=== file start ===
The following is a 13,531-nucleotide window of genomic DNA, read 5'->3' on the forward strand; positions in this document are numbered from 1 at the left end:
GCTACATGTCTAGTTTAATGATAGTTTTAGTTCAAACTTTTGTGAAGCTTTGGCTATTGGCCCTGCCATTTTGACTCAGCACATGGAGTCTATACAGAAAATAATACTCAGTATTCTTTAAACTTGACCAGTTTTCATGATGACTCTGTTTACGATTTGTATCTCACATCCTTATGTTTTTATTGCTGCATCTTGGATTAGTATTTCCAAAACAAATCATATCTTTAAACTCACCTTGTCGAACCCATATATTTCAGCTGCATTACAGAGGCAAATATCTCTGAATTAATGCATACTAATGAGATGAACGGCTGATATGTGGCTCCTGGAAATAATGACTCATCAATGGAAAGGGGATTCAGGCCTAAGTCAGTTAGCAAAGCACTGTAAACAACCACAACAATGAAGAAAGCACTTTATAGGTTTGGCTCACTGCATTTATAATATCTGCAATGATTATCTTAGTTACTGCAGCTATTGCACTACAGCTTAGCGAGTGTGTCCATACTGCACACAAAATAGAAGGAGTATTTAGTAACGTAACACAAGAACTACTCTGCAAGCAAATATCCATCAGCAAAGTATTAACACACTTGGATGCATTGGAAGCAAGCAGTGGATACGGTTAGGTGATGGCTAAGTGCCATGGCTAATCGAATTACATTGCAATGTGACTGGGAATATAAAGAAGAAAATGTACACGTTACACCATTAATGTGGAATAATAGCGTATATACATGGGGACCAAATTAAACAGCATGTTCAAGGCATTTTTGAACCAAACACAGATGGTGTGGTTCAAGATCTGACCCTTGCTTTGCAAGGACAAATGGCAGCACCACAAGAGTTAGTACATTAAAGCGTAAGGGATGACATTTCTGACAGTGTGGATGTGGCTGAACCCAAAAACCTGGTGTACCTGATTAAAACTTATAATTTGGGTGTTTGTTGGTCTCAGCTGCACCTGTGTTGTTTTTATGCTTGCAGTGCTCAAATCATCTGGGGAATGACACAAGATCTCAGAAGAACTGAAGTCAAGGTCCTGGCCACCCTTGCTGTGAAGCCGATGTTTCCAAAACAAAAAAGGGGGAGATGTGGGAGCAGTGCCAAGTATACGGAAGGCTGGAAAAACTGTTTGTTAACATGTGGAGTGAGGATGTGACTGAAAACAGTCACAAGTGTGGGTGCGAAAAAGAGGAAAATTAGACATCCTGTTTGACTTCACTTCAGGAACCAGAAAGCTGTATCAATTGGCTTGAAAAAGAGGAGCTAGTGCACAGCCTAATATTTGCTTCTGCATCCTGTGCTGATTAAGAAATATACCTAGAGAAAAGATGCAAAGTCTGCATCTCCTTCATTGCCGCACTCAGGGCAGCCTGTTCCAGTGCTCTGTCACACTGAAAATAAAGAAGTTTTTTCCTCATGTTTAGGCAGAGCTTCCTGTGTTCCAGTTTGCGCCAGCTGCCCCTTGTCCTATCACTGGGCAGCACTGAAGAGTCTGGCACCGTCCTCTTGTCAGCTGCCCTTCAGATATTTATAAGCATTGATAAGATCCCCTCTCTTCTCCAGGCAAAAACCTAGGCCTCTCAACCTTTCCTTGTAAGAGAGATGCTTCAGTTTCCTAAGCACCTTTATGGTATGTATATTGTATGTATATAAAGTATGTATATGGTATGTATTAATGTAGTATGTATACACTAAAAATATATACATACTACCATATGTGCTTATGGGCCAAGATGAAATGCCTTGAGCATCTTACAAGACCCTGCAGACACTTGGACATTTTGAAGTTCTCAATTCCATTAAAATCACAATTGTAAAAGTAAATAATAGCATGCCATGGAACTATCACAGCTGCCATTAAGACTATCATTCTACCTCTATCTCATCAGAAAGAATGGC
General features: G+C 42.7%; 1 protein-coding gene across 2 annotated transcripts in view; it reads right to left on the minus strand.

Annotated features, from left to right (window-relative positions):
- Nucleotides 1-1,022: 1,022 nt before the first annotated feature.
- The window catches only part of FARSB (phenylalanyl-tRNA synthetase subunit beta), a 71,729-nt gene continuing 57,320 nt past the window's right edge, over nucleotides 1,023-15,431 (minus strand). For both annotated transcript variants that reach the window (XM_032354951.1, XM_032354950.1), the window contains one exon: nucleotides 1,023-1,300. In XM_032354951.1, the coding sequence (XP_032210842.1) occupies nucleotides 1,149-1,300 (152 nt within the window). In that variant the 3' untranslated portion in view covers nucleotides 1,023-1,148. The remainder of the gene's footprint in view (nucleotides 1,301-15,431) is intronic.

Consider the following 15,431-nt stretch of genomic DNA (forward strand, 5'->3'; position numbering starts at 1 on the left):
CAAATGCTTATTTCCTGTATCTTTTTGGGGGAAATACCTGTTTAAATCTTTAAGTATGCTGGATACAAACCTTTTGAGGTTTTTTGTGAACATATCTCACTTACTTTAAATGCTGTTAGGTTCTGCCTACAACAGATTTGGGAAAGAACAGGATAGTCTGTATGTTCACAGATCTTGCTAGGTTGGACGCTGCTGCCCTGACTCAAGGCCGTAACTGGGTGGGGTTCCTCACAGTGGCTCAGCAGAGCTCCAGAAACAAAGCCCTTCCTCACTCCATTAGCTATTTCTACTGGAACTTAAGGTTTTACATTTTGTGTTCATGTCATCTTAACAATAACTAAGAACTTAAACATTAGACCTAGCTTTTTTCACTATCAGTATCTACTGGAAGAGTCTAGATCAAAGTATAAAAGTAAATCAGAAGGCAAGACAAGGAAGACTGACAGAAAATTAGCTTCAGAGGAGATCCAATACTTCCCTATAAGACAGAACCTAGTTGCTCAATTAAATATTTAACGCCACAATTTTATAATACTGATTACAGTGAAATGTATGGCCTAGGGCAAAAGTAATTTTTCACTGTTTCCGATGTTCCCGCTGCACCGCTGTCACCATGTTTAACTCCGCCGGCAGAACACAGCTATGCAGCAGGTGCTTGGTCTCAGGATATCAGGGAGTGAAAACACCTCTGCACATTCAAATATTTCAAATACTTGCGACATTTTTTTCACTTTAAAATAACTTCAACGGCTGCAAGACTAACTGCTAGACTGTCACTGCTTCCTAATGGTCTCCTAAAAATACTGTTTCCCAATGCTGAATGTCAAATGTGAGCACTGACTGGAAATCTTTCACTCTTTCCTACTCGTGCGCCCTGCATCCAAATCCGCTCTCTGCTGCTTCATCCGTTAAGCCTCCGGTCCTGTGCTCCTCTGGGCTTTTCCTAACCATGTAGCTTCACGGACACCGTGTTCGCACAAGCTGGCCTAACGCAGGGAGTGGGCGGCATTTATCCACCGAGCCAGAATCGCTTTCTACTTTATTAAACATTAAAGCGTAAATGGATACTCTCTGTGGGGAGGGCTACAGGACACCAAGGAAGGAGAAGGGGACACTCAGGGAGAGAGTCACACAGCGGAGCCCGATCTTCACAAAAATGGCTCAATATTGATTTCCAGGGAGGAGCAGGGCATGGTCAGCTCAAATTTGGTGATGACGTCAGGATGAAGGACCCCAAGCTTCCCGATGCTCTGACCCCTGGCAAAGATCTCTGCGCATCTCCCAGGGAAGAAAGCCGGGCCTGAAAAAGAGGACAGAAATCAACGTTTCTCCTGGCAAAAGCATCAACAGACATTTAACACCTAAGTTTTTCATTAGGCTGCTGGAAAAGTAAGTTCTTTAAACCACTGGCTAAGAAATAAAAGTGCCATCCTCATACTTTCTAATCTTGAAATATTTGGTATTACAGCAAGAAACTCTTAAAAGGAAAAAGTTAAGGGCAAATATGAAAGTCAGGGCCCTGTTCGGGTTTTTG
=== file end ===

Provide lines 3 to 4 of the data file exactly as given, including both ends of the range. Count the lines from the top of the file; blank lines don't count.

General features: G+C 42.7%; 1 protein-coding gene across 2 annotated transcripts in view; it reads right to left on the minus strand.

Annotated features, from left to right (window-relative positions):